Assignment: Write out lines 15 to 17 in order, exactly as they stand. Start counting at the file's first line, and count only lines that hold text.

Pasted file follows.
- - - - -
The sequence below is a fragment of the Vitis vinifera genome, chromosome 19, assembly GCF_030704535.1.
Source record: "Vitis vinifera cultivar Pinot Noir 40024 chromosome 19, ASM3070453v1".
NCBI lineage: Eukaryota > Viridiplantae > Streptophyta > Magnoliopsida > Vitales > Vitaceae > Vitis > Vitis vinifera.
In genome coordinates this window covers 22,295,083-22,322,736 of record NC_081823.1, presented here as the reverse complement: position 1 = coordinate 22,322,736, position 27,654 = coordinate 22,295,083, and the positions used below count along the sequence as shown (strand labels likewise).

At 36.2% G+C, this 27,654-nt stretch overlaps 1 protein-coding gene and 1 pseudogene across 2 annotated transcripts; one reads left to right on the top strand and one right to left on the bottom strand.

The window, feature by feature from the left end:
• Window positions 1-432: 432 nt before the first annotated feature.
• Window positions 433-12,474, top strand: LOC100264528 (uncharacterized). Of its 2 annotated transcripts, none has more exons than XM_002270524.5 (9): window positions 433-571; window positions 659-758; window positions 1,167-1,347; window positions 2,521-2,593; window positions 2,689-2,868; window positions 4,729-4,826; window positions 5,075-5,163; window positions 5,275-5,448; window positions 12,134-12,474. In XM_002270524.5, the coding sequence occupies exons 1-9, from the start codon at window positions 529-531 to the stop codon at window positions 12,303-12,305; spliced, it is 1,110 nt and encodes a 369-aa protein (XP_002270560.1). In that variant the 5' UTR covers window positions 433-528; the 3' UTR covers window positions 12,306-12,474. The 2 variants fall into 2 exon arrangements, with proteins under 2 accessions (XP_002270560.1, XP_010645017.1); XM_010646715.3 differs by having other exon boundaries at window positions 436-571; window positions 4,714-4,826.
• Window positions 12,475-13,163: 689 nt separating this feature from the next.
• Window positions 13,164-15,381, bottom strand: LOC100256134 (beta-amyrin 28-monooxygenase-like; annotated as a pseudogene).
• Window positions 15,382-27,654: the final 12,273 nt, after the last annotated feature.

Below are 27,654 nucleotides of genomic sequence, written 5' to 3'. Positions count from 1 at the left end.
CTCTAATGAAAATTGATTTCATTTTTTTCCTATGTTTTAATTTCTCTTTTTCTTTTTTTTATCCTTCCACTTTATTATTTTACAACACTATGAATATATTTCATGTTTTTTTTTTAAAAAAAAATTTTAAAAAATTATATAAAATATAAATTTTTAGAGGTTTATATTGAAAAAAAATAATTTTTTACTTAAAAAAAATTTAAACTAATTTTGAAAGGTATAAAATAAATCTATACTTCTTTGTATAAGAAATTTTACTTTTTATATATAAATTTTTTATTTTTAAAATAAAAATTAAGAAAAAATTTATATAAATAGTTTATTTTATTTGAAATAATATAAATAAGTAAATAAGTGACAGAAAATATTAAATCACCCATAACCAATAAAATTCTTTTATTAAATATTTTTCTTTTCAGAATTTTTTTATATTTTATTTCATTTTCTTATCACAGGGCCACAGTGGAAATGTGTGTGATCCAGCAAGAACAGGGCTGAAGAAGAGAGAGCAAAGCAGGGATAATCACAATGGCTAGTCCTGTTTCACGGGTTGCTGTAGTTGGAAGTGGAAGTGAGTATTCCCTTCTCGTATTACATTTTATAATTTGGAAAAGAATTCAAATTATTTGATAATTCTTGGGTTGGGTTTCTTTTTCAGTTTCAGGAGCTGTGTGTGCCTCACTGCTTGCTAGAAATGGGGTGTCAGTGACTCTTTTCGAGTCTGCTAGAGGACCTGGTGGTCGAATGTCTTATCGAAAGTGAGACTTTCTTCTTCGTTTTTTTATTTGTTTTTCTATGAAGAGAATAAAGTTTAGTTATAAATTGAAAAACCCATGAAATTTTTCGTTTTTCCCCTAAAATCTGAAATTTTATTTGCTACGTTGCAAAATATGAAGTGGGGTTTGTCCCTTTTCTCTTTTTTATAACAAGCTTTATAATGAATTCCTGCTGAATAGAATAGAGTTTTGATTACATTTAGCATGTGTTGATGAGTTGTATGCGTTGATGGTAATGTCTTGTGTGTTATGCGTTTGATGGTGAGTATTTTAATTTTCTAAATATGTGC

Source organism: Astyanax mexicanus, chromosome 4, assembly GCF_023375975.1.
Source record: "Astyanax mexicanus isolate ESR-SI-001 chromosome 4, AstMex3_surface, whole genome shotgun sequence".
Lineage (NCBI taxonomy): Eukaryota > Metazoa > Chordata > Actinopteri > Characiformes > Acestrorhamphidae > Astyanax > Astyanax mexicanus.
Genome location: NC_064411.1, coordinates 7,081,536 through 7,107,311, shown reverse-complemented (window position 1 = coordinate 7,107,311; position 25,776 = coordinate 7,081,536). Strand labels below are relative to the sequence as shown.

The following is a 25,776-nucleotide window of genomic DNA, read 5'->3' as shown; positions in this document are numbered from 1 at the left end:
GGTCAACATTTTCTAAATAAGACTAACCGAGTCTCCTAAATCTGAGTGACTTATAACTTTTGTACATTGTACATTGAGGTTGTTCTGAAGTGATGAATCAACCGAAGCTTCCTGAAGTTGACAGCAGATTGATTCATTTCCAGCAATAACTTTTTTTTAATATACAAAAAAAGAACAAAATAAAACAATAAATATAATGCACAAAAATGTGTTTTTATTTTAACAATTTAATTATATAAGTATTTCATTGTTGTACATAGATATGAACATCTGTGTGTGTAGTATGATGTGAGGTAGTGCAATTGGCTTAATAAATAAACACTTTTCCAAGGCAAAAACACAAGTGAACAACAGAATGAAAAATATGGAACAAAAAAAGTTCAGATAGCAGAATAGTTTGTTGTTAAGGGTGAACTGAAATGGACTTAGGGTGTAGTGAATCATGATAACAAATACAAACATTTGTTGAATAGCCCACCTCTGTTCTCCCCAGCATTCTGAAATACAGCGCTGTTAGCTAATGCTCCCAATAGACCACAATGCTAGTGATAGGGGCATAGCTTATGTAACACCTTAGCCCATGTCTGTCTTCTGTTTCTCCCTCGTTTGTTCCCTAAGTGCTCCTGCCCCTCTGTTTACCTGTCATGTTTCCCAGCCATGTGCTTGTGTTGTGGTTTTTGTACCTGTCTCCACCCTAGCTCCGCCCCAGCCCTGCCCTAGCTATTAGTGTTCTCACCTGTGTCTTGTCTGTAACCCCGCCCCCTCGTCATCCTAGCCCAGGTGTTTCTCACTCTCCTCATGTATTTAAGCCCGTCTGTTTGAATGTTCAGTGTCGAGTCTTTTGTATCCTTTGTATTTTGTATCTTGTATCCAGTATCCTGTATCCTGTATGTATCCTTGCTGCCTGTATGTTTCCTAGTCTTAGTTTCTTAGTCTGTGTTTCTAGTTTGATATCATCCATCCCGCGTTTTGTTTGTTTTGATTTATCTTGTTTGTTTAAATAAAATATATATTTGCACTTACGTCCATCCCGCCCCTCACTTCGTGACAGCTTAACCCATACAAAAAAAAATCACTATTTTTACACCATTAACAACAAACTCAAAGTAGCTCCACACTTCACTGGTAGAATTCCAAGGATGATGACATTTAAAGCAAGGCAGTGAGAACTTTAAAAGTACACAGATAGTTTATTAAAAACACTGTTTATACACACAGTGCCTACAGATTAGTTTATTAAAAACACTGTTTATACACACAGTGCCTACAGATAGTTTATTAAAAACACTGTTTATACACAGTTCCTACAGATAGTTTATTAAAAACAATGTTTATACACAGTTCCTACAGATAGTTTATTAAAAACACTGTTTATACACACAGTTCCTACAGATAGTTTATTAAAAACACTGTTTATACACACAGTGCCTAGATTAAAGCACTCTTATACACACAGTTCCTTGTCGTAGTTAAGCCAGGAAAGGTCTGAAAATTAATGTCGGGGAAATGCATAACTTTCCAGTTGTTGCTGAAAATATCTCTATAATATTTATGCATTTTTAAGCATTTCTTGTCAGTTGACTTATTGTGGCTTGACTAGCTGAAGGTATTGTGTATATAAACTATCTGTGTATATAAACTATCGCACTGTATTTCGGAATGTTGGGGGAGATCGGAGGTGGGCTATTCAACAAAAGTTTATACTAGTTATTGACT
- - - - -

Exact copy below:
Source record: "Astyanax mexicanus isolate ESR-SI-001 chromosome 4, AstMex3_surface, whole genome shotgun sequence".
Lineage (NCBI taxonomy): Eukaryota > Metazoa > Chordata > Actinopteri > Characiformes > Acestrorhamphidae > Astyanax > Astyanax mexicanus.
Genome location: NC_064411.1, coordinates 7,081,536 through 7,107,311, shown reverse-complemented (window position 1 = coordinate 7,107,311; position 25,776 = coordinate 7,081,536). Strand labels below are relative to the sequence as shown.